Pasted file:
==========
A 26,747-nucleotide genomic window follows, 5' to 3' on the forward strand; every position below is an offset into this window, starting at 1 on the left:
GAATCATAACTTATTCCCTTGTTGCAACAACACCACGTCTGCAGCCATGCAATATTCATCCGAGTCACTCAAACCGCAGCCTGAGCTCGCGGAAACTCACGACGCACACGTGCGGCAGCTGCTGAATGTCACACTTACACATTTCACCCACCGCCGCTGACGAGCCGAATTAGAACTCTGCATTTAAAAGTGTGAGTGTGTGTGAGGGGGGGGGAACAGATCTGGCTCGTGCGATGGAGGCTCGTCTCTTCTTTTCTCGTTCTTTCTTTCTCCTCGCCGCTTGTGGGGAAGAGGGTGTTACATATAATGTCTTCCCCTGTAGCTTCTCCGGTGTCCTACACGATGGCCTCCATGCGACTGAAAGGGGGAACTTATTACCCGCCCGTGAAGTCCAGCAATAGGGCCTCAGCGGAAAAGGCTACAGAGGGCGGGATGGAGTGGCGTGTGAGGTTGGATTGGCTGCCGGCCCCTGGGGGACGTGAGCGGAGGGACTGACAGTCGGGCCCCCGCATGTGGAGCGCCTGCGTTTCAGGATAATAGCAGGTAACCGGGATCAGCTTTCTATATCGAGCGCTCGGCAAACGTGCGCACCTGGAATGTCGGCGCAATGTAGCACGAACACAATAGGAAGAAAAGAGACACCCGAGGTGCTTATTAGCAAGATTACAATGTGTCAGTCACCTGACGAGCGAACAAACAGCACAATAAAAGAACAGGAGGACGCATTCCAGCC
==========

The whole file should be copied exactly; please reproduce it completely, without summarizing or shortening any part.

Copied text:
A 26,747-nucleotide genomic window follows, 5' to 3' on the forward strand; every position below is an offset into this window, starting at 1 on the left:
GAATCATAACTTATTCCCTTGTTGCAACAACACCACGTCTGCAGCCATGCAATATTCATCCGAGTCACTCAAACCGCAGCCTGAGCTCGCGGAAACTCACGACGCACACGTGCGGCAGCTGCTGAATGTCACACTTACACATTTCACCCACCGCCGCTGACGAGCCGAATTAGAACTCTGCATTTAAAAGTGTGAGTGTGTGTGAGGGGGGGGGAACAGATCTGGCTCGTGCGATGGAGGCTCGTCTCTTCTTTTCTCGTTCTTTCTTTCTCCTCGCCGCTTGTGGGGAAGAGGGTGTTACATATAATGTCTTCCCCTGTAGCTTCTCCGGTGTCCTACACGATGGCCTCCATGCGACTGAAAGGGGGAACTTATTACCCGCCCGTGAAGTCCAGCAATAGGGCCTCAGCGGAAAAGGCTACAGAGGGCGGGATGGAGTGGCGTGTGAGGTTGGATTGGCTGCCGGCCCCTGGGGGACGTGAGCGGAGGGACTGACAGTCGGGCCCCCGCATGTGGAGCGCCTGCGTTTCAGGATAATAGCAGGTAACCGGGATCAGCTTTCTATATCGAGCGCTCGGCAAACGTGCGCACCTGGAATGTCGGCGCAATGTAGCACGAACACAATAGGAAGAAAAGAGACACCCGAGGTGCTTATTAGCAAGATTACAATGTGTCAGTCACCTGACGAGCGAACAAACAGCACAATAAAAGAACAGGAGGACGCATTCCAGCC